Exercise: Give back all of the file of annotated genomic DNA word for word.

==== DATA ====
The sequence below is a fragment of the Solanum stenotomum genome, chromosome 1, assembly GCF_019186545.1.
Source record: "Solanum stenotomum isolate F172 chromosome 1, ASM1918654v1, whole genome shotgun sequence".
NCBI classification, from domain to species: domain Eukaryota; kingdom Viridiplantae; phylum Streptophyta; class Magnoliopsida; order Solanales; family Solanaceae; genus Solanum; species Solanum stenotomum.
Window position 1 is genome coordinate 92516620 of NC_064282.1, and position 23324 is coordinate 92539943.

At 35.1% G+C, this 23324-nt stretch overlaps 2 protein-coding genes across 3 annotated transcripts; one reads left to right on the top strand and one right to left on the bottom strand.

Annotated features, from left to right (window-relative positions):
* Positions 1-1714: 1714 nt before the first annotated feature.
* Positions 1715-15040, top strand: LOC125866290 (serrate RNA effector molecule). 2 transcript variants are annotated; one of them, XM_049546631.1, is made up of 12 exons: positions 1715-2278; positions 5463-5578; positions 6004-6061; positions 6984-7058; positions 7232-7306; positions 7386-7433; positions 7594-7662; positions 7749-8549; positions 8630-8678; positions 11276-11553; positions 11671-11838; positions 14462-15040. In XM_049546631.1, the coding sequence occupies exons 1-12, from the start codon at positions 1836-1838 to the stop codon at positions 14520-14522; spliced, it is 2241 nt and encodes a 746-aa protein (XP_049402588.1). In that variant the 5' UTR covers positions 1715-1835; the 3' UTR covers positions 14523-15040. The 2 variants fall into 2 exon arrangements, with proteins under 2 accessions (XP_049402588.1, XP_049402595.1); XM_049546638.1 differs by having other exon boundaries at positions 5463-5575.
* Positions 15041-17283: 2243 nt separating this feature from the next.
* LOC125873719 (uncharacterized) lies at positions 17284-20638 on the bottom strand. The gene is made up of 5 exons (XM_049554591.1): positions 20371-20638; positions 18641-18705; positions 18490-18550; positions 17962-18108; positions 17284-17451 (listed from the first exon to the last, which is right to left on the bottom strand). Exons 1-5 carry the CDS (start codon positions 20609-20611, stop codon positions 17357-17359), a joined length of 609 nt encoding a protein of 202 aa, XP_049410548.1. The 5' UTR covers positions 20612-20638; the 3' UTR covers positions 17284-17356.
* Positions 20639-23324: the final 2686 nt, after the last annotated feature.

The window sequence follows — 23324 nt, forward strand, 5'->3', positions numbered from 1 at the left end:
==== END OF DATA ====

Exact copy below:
The sequence below is a fragment of the Solanum stenotomum genome, chromosome 1, assembly GCF_019186545.1.
Source record: "Solanum stenotomum isolate F172 chromosome 1, ASM1918654v1, whole genome shotgun sequence".
NCBI classification, from domain to species: domain Eukaryota; kingdom Viridiplantae; phylum Streptophyta; class Magnoliopsida; order Solanales; family Solanaceae; genus Solanum; species Solanum stenotomum.
Window position 1 is genome coordinate 92516620 of NC_064282.1, and position 23324 is coordinate 92539943.

At 35.1% G+C, this 23324-nt stretch overlaps 2 protein-coding genes across 3 annotated transcripts; one reads left to right on the top strand and one right to left on the bottom strand.

Annotated features, from left to right (window-relative positions):
* Positions 1-1714: 1714 nt before the first annotated feature.
* Positions 1715-15040, top strand: LOC125866290 (serrate RNA effector molecule). 2 transcript variants are annotated; one of them, XM_049546631.1, is made up of 12 exons: positions 1715-2278; positions 5463-5578; positions 6004-6061; positions 6984-7058; positions 7232-7306; positions 7386-7433; positions 7594-7662; positions 7749-8549; positions 8630-8678; positions 11276-11553; positions 11671-11838; positions 14462-15040. In XM_049546631.1, the coding sequence occupies exons 1-12, from the start codon at positions 1836-1838 to the stop codon at positions 14520-14522; spliced, it is 2241 nt and encodes a 746-aa protein (XP_049402588.1). In that variant the 5' UTR covers positions 1715-1835; the 3' UTR covers positions 14523-15040. The 2 variants fall into 2 exon arrangements, with proteins under 2 accessions (XP_049402588.1, XP_049402595.1); XM_049546638.1 differs by having other exon boundaries at positions 5463-5575.
* Positions 15041-17283: 2243 nt separating this feature from the next.
* LOC125873719 (uncharacterized) lies at positions 17284-20638 on the bottom strand. The gene is made up of 5 exons (XM_049554591.1): positions 20371-20638; positions 18641-18705; positions 18490-18550; positions 17962-18108; positions 17284-17451 (listed from the first exon to the last, which is right to left on the bottom strand). Exons 1-5 carry the CDS (start codon positions 20609-20611, stop codon positions 17357-17359), a joined length of 609 nt encoding a protein of 202 aa, XP_049410548.1. The 5' UTR covers positions 20612-20638; the 3' UTR covers positions 17284-17356.
* Positions 20639-23324: the final 2686 nt, after the last annotated feature.

The window sequence follows — 23324 nt, forward strand, 5'->3', positions numbered from 1 at the left end: